Fury over energy giant’s pension move

Workers who have retired from Shell are furious after the energy giant declined a bigger rise in pension payments.

One retired person who worked for Shell for many years in Aberdeen told the Press & Journal that the move affects several thousand people and their dependents in the north-east.

The oil and gas firm revealed a change of policy affecting some of its pensioners after inflation started to rise to 40-year highs in 2022.

The policy, which could have seen pay outs rise by as much as 13.4%, was refused and instead pensioners were only allowed a 7% increase.

Shell argued the increase would have added more than £500million to the fund’s liabilities and it needed to “take into account all stakeholders”.

New tidal energy project

Orbital Marine Power has announced it has been awarded an option agreement from Crown Estate Scotland for a new tidal energy project in Orkney.

Expected to result in over £120million of domestic supply-chain spending, the development is set to create hundreds of jobs across construction and around a dozen new permanent jobs locally.

Andrew Scott, chief executive at Orbital, told Energy Voice: “As the UK looks to accelerate the decarbonisation of its energy system, we firmly believe tidal projects can bring unique benefits while harnessing a perfectly predictable and secure source of renewable energy.

“We’re proud to be building that vision in Orkney with this investment in our Westray project.”

Centrica CEO gets £4.5million

The boss of the owner of British Gas has seen his pay top £4.5million for 2022.

Chris O'Shea, the chief executive of Centrica, has been awarded a £1.4million bonus for his performance last year, according to the company's annual report.

Sky News says this is to be paid in addition to Mr O'Shea's £790,000 salary and a £2.3million long-term share bonus.

Flight delays

More than a third of UK flights were delayed last year, according to the aviation regulator.

The Civil Aviation Authority said travel operators' performance had been affected by the challenges they faced in the first half of 2022.

Only 63% of flights departed or arrived in the UK within 15 minutes of their scheduled time.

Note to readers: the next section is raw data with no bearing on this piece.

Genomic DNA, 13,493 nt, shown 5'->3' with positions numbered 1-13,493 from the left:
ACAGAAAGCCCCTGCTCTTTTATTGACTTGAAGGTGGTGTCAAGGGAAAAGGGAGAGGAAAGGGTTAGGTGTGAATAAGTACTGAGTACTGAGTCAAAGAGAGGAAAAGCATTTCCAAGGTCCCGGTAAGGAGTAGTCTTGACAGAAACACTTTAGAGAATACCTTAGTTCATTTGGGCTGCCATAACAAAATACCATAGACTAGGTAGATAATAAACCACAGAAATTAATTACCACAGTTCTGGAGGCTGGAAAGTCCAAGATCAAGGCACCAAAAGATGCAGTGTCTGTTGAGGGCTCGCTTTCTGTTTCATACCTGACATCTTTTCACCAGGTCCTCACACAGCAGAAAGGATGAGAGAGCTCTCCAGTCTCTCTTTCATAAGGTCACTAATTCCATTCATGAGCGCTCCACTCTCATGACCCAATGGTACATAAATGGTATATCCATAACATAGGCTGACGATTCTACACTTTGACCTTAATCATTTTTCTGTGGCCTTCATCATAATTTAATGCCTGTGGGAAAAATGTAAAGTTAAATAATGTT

The BBC says this was down from 75% in 2019, the last year before the pandemic.

Having shed thousands of jobs during the worst of the pandemic, many aviation businesses including airports couldn't get new staff in place quickly enough.

Ex-PM says he did not intentionally mislead

Boris Johnson yesterday repeatedly insisted he did not intentionally mislead Parliament over Partygate in a heated grilling by MPs.

The former prime minister began the marathon three-hour session with a Bible in his hands, as he swore: "Hand on heart, I did not lie to the House."

He admitted social distancing had not been "perfect" at gatherings in Downing Street during Covid lockdowns.

But he said they were "essential" work events, which he claimed were allowed.

The BBC says he insisted the guidelines - as he understood them - were followed at all times.

Concern how Ikea handled employee allegation

Ikea has been told to protect its staff in the UK from sexual harassment following concern over how it handled an allegation from a former employee at one of its stores.

It is the latest household name to sign such an agreement, after a similar move by McDonald's last month.

The UK equality watchdog told the BBC that it was rare to take this kind of action.

Ikea said it did "not tolerate harassment of any kind".

The Swedish furniture giant has around 12,000 employees in the UK.

Macron defends pension-age move

French President Emmanuel Macron has given a defiant defence of his decision to force through a rise in the pension age, in the face of protests across France and two no-confidence votes.

"This reform isn't a luxury, it's not a pleasure, it's a necessity," he said.

Protesters have been emboldened by the government's use of constitutional power to ram through reforms without a vote in the National Assembly.

The BBC says a ninth round of strikes and national protests will take place today.